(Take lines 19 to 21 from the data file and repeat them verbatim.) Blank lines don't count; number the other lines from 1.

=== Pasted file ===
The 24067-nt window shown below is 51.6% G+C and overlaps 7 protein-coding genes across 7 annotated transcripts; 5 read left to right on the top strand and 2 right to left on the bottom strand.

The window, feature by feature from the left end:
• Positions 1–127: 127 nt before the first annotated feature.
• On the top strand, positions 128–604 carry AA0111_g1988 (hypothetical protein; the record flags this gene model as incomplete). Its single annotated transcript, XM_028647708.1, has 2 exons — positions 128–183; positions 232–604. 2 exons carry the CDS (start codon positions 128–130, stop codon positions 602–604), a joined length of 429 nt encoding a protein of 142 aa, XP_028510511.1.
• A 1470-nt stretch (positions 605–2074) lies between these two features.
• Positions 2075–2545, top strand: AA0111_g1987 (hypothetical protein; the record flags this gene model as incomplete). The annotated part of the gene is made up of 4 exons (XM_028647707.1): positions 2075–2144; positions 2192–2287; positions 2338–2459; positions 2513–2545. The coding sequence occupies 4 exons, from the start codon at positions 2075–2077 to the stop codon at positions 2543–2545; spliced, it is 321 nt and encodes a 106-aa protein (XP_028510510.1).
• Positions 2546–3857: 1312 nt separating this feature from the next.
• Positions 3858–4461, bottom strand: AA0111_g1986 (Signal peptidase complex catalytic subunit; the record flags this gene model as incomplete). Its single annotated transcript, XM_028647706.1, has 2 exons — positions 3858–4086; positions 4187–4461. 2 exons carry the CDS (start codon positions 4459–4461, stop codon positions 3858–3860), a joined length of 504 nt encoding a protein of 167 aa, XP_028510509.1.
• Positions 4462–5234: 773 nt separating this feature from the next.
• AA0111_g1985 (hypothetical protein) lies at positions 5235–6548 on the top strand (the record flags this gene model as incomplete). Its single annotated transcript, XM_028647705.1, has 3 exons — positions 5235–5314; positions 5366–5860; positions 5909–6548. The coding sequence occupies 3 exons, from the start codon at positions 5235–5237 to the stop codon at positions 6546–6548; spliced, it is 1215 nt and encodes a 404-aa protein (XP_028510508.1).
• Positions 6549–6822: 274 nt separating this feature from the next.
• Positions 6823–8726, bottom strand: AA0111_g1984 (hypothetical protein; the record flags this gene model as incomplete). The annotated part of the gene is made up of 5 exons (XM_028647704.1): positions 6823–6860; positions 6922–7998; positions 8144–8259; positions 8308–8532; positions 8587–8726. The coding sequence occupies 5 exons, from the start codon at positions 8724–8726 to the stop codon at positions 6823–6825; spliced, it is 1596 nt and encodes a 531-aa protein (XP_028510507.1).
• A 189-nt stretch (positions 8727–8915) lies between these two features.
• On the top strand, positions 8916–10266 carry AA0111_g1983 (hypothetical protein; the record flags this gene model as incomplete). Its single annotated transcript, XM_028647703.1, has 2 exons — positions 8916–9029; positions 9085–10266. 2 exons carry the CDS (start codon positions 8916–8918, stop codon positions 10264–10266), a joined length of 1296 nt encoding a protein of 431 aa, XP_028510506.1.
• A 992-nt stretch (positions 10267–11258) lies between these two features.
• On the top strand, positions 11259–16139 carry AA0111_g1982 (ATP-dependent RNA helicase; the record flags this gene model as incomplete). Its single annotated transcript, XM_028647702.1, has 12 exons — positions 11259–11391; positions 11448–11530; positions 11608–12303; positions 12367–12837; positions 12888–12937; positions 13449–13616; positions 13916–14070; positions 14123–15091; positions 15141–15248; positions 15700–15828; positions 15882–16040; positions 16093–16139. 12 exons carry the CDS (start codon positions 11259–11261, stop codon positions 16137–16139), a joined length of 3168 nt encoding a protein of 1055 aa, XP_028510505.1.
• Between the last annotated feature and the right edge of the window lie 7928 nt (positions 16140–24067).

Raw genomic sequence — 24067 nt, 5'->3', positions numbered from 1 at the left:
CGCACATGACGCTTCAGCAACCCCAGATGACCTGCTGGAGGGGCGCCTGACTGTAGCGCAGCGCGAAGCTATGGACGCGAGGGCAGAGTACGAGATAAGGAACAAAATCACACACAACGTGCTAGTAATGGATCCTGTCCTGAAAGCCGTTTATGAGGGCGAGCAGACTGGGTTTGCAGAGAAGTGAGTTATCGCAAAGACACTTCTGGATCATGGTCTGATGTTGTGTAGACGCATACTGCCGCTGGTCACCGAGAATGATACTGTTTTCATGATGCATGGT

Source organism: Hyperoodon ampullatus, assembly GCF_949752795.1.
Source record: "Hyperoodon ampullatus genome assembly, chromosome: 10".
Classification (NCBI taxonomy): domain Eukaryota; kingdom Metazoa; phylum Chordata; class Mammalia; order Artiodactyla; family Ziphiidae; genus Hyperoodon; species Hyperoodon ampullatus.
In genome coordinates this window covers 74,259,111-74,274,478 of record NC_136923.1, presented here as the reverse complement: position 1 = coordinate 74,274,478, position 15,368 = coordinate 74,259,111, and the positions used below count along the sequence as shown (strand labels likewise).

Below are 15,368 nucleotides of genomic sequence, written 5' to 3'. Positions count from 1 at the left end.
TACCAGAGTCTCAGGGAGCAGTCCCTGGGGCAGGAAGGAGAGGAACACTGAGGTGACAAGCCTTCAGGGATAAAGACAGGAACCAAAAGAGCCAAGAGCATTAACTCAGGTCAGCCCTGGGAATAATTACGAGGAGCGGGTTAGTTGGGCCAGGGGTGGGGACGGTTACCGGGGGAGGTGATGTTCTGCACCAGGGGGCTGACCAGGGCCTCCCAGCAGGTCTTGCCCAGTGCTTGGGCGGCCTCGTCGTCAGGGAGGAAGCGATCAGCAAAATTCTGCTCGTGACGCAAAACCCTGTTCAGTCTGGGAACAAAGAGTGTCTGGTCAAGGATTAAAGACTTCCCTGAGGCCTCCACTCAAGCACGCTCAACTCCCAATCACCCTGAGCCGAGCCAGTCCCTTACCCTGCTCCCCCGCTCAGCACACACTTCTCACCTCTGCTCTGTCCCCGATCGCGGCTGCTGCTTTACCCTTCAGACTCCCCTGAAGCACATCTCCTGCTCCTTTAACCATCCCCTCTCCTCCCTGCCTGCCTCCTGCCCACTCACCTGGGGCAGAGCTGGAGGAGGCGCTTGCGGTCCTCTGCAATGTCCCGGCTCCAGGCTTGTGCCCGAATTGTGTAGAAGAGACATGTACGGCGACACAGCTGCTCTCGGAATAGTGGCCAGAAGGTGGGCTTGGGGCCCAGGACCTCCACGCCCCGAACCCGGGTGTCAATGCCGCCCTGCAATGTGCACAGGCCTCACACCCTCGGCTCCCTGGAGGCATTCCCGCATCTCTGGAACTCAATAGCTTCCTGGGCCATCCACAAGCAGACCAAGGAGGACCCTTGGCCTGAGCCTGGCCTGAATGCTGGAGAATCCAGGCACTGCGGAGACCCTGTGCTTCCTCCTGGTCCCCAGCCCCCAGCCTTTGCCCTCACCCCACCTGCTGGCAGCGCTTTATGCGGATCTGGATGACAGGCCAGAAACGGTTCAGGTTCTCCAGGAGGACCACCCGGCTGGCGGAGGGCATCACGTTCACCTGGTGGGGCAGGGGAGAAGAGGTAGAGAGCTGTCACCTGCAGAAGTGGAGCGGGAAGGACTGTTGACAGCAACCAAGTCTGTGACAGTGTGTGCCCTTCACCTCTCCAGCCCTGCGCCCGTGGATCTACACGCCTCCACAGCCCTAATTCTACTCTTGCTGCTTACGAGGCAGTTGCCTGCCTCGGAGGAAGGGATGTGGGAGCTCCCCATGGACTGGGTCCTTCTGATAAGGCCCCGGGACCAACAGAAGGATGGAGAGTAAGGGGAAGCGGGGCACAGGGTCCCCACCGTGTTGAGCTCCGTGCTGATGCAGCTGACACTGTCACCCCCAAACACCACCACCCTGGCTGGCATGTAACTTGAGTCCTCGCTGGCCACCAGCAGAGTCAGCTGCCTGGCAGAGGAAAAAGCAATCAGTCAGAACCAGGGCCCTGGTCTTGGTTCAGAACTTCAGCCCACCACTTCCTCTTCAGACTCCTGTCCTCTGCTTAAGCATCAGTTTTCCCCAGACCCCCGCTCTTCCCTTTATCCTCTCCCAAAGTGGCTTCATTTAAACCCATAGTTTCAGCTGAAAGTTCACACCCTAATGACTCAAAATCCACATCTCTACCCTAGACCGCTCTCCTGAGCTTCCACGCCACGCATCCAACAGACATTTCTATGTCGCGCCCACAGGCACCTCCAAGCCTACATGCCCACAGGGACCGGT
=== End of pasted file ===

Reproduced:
CGCACATGACGCTTCAGCAACCCCAGATGACCTGCTGGAGGGGCGCCTGACTGTAGCGCAGCGCGAAGCTATGGACGCGAGGGCAGAGTACGAGATAAGGAACAAAATCACACACAACGTGCTAGTAATGGATCCTGTCCTGAAAGCCGTTTATGAGGGCGAGCAGACTGGGTTTGCAGAGAAGTGAGTTATCGCAAAGACACTTCTGGATCATGGTCTGATGTTGTGTAGACGCATACTGCCGCTGGTCACCGAGAATGATACTGTTTTCATGATGCATGGT

Source organism: Hyperoodon ampullatus, assembly GCF_949752795.1.
Source record: "Hyperoodon ampullatus genome assembly, chromosome: 10".